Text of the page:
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the story behind the book | kate tuttle

‘Arthur’ creator Marc Brown connects with kids


With its roots in the 19th century, Boston Public Library’s Lowell Lecture series has hosted writers from Charles Dickens to Salman Rushdie, and in recent years Harvard President Drew Gilpin Faust and Supreme Court Justice Stephen A. Breyer. In other words, grown-up stuff.

This year is different, said Beth Prindle, the BPL’s manager of exhibitions and programming, who oversees the series. Its theme, Gateway to Reading, speaks to the youngest readers, their parents and teachers, and to all of us who remember our favorite childhood books.

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Today’s speaker is Marc Brown, whose books include the beloved Arthur series, upon which the PBS television series is based. A mild-mannered, bespectacled aardvark, Arthur faces the same joys and challenges his readers confront, from annoying little siblings to bossy friends.

Young fans have already begun compiling questions to ask Brown, Prindle said.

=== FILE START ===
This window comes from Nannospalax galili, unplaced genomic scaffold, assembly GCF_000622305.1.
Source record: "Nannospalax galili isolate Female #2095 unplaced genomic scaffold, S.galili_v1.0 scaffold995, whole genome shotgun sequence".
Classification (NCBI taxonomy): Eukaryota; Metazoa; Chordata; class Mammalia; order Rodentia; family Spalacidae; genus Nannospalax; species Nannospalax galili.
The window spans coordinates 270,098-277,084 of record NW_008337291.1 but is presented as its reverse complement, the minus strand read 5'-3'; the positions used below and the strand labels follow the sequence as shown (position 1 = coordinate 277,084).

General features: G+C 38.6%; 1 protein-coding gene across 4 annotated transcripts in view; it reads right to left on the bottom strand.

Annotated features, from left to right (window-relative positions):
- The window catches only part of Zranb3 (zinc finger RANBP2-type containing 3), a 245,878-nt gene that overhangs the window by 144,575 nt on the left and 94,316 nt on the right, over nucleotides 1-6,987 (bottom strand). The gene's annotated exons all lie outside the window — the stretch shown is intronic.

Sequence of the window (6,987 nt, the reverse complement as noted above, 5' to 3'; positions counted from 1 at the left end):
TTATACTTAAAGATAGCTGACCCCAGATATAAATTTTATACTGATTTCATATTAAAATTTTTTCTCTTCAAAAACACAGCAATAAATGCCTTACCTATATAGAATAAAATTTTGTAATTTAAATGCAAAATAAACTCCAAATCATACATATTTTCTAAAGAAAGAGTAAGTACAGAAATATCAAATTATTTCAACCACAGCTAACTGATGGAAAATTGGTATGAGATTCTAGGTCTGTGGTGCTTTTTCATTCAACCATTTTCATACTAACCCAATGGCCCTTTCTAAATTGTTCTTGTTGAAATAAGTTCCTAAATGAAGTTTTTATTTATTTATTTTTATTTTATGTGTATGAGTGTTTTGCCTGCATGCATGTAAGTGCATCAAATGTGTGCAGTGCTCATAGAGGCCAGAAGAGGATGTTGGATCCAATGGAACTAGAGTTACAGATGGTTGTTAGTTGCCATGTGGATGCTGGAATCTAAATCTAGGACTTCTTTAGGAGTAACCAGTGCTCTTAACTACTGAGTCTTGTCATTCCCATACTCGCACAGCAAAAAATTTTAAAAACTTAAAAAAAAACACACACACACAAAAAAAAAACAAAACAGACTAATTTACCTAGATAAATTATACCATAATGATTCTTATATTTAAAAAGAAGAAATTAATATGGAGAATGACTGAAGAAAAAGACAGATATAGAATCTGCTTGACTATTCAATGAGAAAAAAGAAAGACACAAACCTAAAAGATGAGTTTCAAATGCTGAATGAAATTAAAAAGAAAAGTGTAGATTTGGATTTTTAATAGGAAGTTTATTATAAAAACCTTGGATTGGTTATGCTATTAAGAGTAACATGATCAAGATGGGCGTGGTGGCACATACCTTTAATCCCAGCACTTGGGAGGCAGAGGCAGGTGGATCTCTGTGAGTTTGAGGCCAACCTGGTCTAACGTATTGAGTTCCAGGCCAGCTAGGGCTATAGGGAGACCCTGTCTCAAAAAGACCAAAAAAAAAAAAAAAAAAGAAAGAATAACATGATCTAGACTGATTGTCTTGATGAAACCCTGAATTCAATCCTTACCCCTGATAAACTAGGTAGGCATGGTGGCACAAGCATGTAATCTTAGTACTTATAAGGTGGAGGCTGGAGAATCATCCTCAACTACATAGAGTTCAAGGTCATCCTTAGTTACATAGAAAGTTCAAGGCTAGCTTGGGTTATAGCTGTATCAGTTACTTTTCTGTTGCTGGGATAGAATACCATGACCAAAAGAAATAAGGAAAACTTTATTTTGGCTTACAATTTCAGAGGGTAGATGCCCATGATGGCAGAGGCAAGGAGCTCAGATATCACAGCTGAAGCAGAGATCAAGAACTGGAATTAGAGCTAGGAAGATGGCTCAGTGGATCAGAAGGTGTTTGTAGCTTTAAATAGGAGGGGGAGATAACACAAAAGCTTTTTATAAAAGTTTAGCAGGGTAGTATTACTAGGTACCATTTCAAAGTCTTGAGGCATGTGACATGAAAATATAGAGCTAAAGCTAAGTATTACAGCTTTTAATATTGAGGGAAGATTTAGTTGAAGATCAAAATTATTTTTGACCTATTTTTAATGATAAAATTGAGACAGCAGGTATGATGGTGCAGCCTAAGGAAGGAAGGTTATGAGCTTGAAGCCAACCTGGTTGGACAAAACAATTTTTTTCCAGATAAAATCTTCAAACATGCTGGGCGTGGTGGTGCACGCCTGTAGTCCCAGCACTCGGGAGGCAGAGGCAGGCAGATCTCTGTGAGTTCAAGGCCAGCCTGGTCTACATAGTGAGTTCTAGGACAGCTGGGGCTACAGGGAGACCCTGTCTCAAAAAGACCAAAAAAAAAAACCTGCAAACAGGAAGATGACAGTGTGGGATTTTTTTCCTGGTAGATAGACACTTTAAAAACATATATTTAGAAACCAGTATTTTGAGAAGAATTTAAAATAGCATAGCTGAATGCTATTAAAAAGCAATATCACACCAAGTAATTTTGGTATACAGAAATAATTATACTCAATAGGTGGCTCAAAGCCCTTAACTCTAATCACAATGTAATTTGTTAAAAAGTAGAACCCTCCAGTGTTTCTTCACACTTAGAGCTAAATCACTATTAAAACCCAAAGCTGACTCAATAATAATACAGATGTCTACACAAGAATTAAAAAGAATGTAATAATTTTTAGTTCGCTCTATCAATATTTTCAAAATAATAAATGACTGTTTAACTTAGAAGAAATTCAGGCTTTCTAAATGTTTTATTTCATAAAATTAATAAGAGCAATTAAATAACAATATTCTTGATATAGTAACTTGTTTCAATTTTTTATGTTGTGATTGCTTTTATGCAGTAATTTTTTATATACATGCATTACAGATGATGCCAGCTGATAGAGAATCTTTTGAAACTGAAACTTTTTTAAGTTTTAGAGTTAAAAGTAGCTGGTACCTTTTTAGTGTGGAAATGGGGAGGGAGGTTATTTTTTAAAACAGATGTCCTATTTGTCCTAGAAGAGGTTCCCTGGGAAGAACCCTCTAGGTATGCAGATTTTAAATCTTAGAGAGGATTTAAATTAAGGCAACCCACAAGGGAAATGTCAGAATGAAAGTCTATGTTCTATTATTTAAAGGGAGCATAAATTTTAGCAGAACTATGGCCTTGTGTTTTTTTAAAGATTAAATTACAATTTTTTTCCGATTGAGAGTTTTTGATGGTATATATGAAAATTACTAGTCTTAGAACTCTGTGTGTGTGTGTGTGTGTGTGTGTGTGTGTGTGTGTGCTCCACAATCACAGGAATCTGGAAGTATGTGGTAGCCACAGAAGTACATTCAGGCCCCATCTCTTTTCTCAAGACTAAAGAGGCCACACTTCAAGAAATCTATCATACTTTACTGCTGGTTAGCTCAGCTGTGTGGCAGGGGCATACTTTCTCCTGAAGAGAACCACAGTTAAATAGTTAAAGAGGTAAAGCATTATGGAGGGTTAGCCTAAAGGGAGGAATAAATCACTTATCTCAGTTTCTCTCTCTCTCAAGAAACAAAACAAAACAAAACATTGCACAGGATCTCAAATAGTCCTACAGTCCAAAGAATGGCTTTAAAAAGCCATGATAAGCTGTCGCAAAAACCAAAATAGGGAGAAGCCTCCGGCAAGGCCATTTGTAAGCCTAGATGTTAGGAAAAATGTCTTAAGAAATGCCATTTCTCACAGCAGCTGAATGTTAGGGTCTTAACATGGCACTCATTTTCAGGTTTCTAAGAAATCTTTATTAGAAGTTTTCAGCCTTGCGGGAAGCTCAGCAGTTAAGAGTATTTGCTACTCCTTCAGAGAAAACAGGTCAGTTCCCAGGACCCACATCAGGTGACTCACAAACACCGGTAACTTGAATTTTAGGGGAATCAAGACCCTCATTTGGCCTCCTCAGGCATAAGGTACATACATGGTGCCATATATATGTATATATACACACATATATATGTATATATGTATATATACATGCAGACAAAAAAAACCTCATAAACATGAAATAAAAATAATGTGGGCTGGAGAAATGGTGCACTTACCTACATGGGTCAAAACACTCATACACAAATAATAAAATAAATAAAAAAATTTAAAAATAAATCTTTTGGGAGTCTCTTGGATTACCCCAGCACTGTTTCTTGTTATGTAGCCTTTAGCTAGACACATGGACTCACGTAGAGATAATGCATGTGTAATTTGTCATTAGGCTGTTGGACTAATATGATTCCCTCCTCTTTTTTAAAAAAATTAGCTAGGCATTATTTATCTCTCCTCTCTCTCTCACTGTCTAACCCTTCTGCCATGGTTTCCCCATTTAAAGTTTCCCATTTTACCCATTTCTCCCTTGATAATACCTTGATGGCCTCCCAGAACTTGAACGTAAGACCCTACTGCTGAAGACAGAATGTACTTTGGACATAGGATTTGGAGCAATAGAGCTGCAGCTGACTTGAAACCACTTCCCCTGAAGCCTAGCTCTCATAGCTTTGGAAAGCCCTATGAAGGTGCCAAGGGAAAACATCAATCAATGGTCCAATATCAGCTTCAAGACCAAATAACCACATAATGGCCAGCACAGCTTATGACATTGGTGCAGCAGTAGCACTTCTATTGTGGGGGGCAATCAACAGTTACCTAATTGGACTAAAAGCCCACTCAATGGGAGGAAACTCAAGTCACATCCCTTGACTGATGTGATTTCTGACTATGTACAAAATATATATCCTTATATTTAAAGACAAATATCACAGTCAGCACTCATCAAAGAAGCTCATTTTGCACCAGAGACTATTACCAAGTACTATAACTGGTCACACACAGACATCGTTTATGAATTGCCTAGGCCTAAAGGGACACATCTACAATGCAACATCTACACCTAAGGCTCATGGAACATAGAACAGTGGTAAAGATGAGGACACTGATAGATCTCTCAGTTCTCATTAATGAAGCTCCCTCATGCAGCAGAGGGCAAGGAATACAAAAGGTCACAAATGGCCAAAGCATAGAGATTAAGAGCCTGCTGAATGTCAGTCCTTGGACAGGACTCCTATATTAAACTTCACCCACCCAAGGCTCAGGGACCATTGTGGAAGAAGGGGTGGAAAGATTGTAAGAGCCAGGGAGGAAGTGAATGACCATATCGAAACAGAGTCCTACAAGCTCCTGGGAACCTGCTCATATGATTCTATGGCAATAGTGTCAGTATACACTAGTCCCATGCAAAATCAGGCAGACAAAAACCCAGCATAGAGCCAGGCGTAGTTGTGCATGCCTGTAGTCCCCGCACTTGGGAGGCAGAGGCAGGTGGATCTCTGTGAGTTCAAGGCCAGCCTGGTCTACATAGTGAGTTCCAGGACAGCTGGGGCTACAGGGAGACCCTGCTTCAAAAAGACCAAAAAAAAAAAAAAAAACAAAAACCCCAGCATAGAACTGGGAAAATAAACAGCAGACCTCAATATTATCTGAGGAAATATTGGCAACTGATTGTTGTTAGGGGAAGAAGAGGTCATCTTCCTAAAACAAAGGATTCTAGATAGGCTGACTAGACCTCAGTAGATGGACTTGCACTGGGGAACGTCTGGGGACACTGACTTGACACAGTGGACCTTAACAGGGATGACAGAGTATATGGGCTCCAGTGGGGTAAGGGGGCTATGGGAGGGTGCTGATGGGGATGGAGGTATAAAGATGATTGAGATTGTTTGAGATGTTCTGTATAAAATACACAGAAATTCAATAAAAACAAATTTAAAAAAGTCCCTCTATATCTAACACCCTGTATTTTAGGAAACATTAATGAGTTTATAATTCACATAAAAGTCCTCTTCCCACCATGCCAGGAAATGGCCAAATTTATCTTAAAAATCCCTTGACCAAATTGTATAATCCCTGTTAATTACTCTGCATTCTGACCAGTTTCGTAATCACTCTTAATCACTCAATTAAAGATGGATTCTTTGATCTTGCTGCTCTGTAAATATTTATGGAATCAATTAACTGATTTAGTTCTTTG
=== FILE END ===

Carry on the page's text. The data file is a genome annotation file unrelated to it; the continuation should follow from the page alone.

Brown, who received a Lifetime Achievement Award in 2004 by the Associates of the Boston Public Library, wants to avoid delivering a standard lecture.

“Kids ask the best questions,” Brown said. “Kids want to know where the characters come from. They want to know about my personal life, about my family. They want to know how I write my stories, and where I live. How much I weigh. How old I am. All sorts of things!”

Traditionally the Lowell Lectures are held at 6 p.m. on weeknights, Prindle said, “but for this particular series it seemed important to allow kids and caregivers to attend together. We thought a Sunday afternoon would be really appealing to them.”

And, she went on, “because kids sometimes feel wiggly,” a video feed of the talk will be streamed into an adjacent room, equipped with crayons and paper and space to move around.

“We were the first children’s library in the country,” she said. “This whole series is really intended to think about what reading and children’s literary mean now, and how do we connect children and writers.”

As the central library undergoes major renovation, she added, one of its goals is to expand its services for children and teens.

Marc Brown speaks today at 2 p.m. in the Rabb Lecture Hall at the Boston Public Library, 700 Boylston St.

Kate Tuttle, a writer and editor, can be reached at
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